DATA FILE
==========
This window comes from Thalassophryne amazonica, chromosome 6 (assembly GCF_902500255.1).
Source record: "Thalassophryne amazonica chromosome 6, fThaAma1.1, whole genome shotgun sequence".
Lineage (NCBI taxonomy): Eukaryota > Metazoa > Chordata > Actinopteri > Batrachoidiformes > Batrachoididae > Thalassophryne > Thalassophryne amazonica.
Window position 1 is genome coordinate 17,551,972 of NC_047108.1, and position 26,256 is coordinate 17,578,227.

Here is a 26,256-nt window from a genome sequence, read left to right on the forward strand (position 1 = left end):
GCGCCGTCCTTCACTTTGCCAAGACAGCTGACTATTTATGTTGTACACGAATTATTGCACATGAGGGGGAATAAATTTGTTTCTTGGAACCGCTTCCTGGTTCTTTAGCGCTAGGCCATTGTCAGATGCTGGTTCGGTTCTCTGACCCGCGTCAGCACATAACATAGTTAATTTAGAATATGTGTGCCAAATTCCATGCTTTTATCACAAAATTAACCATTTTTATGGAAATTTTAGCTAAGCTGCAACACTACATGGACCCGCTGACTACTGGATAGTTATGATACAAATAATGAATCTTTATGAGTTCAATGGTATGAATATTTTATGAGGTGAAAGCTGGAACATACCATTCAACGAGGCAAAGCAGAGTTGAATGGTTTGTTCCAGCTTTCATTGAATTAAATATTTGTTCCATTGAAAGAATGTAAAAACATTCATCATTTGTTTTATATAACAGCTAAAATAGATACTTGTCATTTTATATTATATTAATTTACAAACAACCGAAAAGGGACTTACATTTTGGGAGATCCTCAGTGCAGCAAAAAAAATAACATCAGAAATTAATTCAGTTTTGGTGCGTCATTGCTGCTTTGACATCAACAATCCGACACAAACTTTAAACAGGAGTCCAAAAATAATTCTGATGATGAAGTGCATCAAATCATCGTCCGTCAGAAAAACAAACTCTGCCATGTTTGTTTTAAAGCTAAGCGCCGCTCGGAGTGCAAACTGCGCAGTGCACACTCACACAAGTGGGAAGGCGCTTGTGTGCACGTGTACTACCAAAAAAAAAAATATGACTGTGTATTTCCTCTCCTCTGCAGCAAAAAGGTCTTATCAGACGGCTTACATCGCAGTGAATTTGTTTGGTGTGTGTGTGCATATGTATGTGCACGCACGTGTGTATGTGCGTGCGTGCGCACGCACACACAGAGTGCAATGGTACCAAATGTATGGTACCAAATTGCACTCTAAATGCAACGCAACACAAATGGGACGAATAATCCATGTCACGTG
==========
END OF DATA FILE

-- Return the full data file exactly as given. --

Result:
This window comes from Thalassophryne amazonica, chromosome 6 (assembly GCF_902500255.1).
Source record: "Thalassophryne amazonica chromosome 6, fThaAma1.1, whole genome shotgun sequence".
Lineage (NCBI taxonomy): Eukaryota > Metazoa > Chordata > Actinopteri > Batrachoidiformes > Batrachoididae > Thalassophryne > Thalassophryne amazonica.
Window position 1 is genome coordinate 17,551,972 of NC_047108.1, and position 26,256 is coordinate 17,578,227.

Here is a 26,256-nt window from a genome sequence, read left to right on the forward strand (position 1 = left end):
GCGCCGTCCTTCACTTTGCCAAGACAGCTGACTATTTATGTTGTACACGAATTATTGCACATGAGGGGGAATAAATTTGTTTCTTGGAACCGCTTCCTGGTTCTTTAGCGCTAGGCCATTGTCAGATGCTGGTTCGGTTCTCTGACCCGCGTCAGCACATAACATAGTTAATTTAGAATATGTGTGCCAAATTCCATGCTTTTATCACAAAATTAACCATTTTTATGGAAATTTTAGCTAAGCTGCAACACTACATGGACCCGCTGACTACTGGATAGTTATGATACAAATAATGAATCTTTATGAGTTCAATGGTATGAATATTTTATGAGGTGAAAGCTGGAACATACCATTCAACGAGGCAAAGCAGAGTTGAATGGTTTGTTCCAGCTTTCATTGAATTAAATATTTGTTCCATTGAAAGAATGTAAAAACATTCATCATTTGTTTTATATAACAGCTAAAATAGATACTTGTCATTTTATATTATATTAATTTACAAACAACCGAAAAGGGACTTACATTTTGGGAGATCCTCAGTGCAGCAAAAAAAATAACATCAGAAATTAATTCAGTTTTGGTGCGTCATTGCTGCTTTGACATCAACAATCCGACACAAACTTTAAACAGGAGTCCAAAAATAATTCTGATGATGAAGTGCATCAAATCATCGTCCGTCAGAAAAACAAACTCTGCCATGTTTGTTTTAAAGCTAAGCGCCGCTCGGAGTGCAAACTGCGCAGTGCACACTCACACAAGTGGGAAGGCGCTTGTGTGCACGTGTACTACCAAAAAAAAAAATATGACTGTGTATTTCCTCTCCTCTGCAGCAAAAAGGTCTTATCAGACGGCTTACATCGCAGTGAATTTGTTTGGTGTGTGTGTGCATATGTATGTGCACGCACGTGTGTATGTGCGTGCGTGCGCACGCACACACAGAGTGCAATGGTACCAAATGTATGGTACCAAATTGCACTCTAAATGCAACGCAACACAAATGGGACGAATAATCCATGTCACGTG